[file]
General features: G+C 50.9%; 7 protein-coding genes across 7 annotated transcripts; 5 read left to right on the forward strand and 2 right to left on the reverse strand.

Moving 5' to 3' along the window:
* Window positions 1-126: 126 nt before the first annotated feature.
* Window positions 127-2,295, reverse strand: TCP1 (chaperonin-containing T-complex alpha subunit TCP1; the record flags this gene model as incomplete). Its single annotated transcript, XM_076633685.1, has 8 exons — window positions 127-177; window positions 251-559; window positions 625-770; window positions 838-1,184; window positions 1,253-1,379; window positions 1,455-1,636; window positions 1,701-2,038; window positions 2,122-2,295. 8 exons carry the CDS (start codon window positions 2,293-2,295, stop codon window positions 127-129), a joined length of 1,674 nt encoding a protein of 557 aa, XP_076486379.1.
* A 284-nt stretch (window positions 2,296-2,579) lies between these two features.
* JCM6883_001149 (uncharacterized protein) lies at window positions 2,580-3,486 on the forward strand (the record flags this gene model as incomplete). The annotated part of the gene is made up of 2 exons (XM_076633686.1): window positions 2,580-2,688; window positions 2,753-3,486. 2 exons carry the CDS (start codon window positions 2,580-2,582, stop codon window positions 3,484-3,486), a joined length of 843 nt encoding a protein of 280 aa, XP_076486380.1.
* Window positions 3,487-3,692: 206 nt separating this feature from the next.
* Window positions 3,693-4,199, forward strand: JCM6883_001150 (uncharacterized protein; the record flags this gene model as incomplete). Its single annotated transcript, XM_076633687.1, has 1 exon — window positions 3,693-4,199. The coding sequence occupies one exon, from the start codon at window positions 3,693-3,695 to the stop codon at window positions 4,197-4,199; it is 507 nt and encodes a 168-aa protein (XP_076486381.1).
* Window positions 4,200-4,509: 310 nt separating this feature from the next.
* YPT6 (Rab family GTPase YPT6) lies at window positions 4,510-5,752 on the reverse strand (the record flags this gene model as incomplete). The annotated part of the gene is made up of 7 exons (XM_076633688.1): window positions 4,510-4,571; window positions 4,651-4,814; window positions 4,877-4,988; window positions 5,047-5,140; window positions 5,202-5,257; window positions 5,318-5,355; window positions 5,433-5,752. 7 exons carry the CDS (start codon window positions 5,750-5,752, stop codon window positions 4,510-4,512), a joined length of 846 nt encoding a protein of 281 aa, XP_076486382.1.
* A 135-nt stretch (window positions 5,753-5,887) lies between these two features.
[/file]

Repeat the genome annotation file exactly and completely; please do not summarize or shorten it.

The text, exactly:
General features: G+C 50.9%; 7 protein-coding genes across 7 annotated transcripts; 5 read left to right on the forward strand and 2 right to left on the reverse strand.

Moving 5' to 3' along the window:
* Window positions 1-126: 126 nt before the first annotated feature.
* Window positions 127-2,295, reverse strand: TCP1 (chaperonin-containing T-complex alpha subunit TCP1; the record flags this gene model as incomplete). Its single annotated transcript, XM_076633685.1, has 8 exons — window positions 127-177; window positions 251-559; window positions 625-770; window positions 838-1,184; window positions 1,253-1,379; window positions 1,455-1,636; window positions 1,701-2,038; window positions 2,122-2,295. 8 exons carry the CDS (start codon window positions 2,293-2,295, stop codon window positions 127-129), a joined length of 1,674 nt encoding a protein of 557 aa, XP_076486379.1.
* A 284-nt stretch (window positions 2,296-2,579) lies between these two features.
* JCM6883_001149 (uncharacterized protein) lies at window positions 2,580-3,486 on the forward strand (the record flags this gene model as incomplete). The annotated part of the gene is made up of 2 exons (XM_076633686.1): window positions 2,580-2,688; window positions 2,753-3,486. 2 exons carry the CDS (start codon window positions 2,580-2,582, stop codon window positions 3,484-3,486), a joined length of 843 nt encoding a protein of 280 aa, XP_076486380.1.
* Window positions 3,487-3,692: 206 nt separating this feature from the next.
* Window positions 3,693-4,199, forward strand: JCM6883_001150 (uncharacterized protein; the record flags this gene model as incomplete). Its single annotated transcript, XM_076633687.1, has 1 exon — window positions 3,693-4,199. The coding sequence occupies one exon, from the start codon at window positions 3,693-3,695 to the stop codon at window positions 4,197-4,199; it is 507 nt and encodes a 168-aa protein (XP_076486381.1).
* Window positions 4,200-4,509: 310 nt separating this feature from the next.
* YPT6 (Rab family GTPase YPT6) lies at window positions 4,510-5,752 on the reverse strand (the record flags this gene model as incomplete). The annotated part of the gene is made up of 7 exons (XM_076633688.1): window positions 4,510-4,571; window positions 4,651-4,814; window positions 4,877-4,988; window positions 5,047-5,140; window positions 5,202-5,257; window positions 5,318-5,355; window positions 5,433-5,752. 7 exons carry the CDS (start codon window positions 5,750-5,752, stop codon window positions 4,510-4,512), a joined length of 846 nt encoding a protein of 281 aa, XP_076486382.1.
* A 135-nt stretch (window positions 5,753-5,887) lies between these two features.